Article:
Serena Caner, registered dietician

Column: Cut salt to help with hypertension

Sometimes it feels like Health Canada wants to ensure that everybody has a chronic disease.

Not only can you have prediabetes, but also prehypertension. Prehypertension is a blood pressure between 120/80 and 139/89 mmHg. The hope is that by giving it a fancy name, you will be motivated to do something about it.

Hypertension is responsible for up to 50 per cent of deaths due to heart disease and stroke and is the leading cause of kidney disease. In 2014, Canadians spent $2 billion on blood pressure medications. But there may be another way.

Our high-salt diets are thought to cause about a third of all hypertension. Other risk factors include obesity, low potassium intake (low fruit and vegetable intake), lack of exercise and excessive alcohol intake.

A low-sodium diet is more than not adding salt to your food during cooking or at the table. It is in almost every single packaged and processed food. The average Canadian consumes 3,400 mg of sodium, more than double the recommended 1,500 mg/day.

The most you can consume without causing harm to your body is about 2,300 mg/day. To understand how easy it is to exceed the guidelines, here are some examples:

Tim Hortons’ chili and bun = 1,600 mg of sodium (if you drink a hot chocolate, add another 320 mg)

A 6” Subway Melt = 1,100 mg sodium

McDonlad’s Crispy Chicken Caesar Salad = 1,070 mg sodium

Unfortunately, if you want to meet sodium guidelines, you cannot eat out regularly.

An ideal sodium diet means cooking instead of reheating packaged and processed foods. It means eating more fresh fruits and vegetables and going easy on added sauces and dressings. Essentially, it means that your diet is not very “fun.”

Nutrition labels are a great way to evaluate the salt content of foods. A good rule of thumb is that if the Percentage Daily Value is less than five per cent, it is considered “low” in sodium, but if it is above 15 per cent, it is “high” sodium, and should be eaten in smaller quantities or less often.

Luckily for us, taste buds are adaptable, and once you are used to a low sodium diet, salty foods will not taste good.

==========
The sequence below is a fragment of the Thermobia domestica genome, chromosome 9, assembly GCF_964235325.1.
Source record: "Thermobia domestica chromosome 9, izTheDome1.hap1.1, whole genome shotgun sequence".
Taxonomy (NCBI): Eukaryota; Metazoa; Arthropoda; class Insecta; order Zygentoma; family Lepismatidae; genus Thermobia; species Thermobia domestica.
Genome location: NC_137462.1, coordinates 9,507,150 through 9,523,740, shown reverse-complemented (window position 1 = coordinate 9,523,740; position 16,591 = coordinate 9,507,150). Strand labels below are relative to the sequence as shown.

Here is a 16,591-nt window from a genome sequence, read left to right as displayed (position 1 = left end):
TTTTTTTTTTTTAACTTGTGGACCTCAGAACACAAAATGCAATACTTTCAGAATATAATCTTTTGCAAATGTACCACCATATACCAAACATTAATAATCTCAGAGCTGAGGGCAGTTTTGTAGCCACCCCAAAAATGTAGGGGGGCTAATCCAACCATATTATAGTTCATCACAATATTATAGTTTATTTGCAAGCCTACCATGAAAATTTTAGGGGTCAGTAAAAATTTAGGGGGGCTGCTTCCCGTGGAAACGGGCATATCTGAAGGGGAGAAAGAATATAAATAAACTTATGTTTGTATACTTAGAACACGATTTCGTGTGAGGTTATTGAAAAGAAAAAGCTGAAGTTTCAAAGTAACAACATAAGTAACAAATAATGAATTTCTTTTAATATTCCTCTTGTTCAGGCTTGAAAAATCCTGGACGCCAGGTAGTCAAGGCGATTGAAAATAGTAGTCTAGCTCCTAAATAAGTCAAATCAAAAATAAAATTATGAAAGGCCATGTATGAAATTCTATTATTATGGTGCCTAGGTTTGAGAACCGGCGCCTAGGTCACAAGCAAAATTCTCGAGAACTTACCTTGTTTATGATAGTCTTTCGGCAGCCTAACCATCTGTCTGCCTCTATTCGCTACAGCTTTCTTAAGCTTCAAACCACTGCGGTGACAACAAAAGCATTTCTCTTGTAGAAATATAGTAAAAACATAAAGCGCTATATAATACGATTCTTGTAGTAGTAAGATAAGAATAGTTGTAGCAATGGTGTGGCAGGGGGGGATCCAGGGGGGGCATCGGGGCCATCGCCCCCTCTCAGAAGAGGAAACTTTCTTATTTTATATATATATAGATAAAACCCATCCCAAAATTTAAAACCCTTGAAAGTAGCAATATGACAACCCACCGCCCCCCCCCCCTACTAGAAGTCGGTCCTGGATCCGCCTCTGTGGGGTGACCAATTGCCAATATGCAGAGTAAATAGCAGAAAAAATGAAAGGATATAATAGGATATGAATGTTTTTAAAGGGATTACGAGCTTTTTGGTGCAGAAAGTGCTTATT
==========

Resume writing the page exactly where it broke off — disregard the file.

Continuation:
-Serena Cener is a registered dietitian who works at Shuswap Lake General Hospital.

Just Posted

$224.5 million announced for Highway 1 bridge replacement in Sicamous

Transportation Minister Claire Trevena says bridge option will be announced next month

CSRD wants immediate Provincial action to fund Newsome Creek study

Erosion along the creek is causing hazardous situation for residents

The proportional representation debate continues as the deadline nears

Sean Graham creator of the Dual Member Proportional system says it would be better for Revelstoke

Weekend weather update: Crisp and sunny

This weekend will see lots of sunshine and below season temperatures for the Okanagan, Shuswap and Similkameen.

Canada’s health system commendable overall but barriers to care remain: UN

The United Nations says Canada’s health care system is “commendable” overall but vulnerable groups still face barriers to quality care.

Unique technology gives children with special needs more independent play

UVic’s CanAssist refined seven prototypes aided by $1.5M government contribution

Kelly Ellard’s boyfriend has statutory release revoked

Darwin Duane Dorozan had several parole infractions that found him ‘unmanageable’

Okanagan volunteers reflect on building classrooms in Nepal

Through the charity Her International, the volunteer group built four classrooms

Accident north of Vernon involves SUV and semi truck

Minor delays reported in Highway 97 crash

Ontario driver rolls car in Okanagan

Crash near Vernon follows reports of erratic driving

Doctor’s note shouldn’t be required to prove you’re sick: poll

70% of Canadians oppose allowing employers to make you get a sick note

German-born B.C. man warns against a ‘yes’ vote on proportional representation

Agassiz realtor Freddy Marks says PR in his home country shows party elites can never be voted out

Most Read